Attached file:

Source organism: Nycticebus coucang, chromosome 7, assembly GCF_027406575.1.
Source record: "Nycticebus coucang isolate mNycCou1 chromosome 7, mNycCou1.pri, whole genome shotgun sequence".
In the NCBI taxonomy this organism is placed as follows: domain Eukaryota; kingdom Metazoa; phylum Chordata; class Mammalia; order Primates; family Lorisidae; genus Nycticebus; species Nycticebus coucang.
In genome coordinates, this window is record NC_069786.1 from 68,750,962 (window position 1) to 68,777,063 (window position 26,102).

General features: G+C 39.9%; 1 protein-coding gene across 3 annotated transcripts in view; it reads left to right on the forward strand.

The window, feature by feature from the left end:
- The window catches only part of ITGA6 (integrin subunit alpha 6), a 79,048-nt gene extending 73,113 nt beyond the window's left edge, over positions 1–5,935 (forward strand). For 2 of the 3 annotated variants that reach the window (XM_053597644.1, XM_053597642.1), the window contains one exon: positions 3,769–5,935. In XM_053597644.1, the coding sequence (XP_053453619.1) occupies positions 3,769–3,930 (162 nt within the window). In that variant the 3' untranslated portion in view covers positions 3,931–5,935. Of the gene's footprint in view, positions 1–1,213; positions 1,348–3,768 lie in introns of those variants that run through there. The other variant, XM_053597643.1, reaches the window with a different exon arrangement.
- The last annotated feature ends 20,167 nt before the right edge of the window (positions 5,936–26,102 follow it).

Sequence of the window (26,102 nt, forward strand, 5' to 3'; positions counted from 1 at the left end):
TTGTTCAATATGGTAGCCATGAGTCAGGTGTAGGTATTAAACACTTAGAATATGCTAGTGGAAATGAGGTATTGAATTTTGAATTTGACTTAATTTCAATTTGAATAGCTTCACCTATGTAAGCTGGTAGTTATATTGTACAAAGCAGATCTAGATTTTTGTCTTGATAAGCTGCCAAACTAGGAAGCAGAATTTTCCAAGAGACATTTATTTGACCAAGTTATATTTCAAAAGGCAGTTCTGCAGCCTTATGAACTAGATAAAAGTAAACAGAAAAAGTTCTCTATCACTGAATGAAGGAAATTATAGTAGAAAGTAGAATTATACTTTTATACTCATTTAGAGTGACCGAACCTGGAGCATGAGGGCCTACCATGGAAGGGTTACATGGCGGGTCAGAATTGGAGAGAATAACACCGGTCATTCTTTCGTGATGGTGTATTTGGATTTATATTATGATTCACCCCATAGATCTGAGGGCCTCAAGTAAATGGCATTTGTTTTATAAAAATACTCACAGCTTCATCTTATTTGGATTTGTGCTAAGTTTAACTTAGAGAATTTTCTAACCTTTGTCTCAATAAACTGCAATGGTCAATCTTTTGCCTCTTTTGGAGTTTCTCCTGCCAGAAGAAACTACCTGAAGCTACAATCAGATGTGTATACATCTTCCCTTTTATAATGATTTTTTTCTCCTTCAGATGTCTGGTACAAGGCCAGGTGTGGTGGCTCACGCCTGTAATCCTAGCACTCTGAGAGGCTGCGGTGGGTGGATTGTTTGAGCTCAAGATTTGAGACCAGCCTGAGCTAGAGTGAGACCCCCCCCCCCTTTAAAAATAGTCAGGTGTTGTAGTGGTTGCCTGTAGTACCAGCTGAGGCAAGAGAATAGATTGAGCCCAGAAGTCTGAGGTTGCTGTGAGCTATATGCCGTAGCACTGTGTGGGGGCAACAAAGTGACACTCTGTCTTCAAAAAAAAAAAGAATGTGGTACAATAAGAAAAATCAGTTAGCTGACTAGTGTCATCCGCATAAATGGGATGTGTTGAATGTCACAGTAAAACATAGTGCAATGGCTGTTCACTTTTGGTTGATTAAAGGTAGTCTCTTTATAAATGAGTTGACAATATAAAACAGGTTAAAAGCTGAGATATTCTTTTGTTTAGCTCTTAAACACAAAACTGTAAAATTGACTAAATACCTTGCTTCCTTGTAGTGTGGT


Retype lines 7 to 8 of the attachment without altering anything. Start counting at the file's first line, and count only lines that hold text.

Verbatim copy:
- The window catches only part of ITGA6 (integrin subunit alpha 6), a 79,048-nt gene extending 73,113 nt beyond the window's left edge, over positions 1–5,935 (forward strand). For 2 of the 3 annotated variants that reach the window (XM_053597644.1, XM_053597642.1), the window contains one exon: positions 3,769–5,935. In XM_053597644.1, the coding sequence (XP_053453619.1) occupies positions 3,769–3,930 (162 nt within the window). In that variant the 3' untranslated portion in view covers positions 3,931–5,935. Of the gene's footprint in view, positions 1–1,213; positions 1,348–3,768 lie in introns of those variants that run through there. The other variant, XM_053597643.1, reaches the window with a different exon arrangement.
- The last annotated feature ends 20,167 nt before the right edge of the window (positions 5,936–26,102 follow it).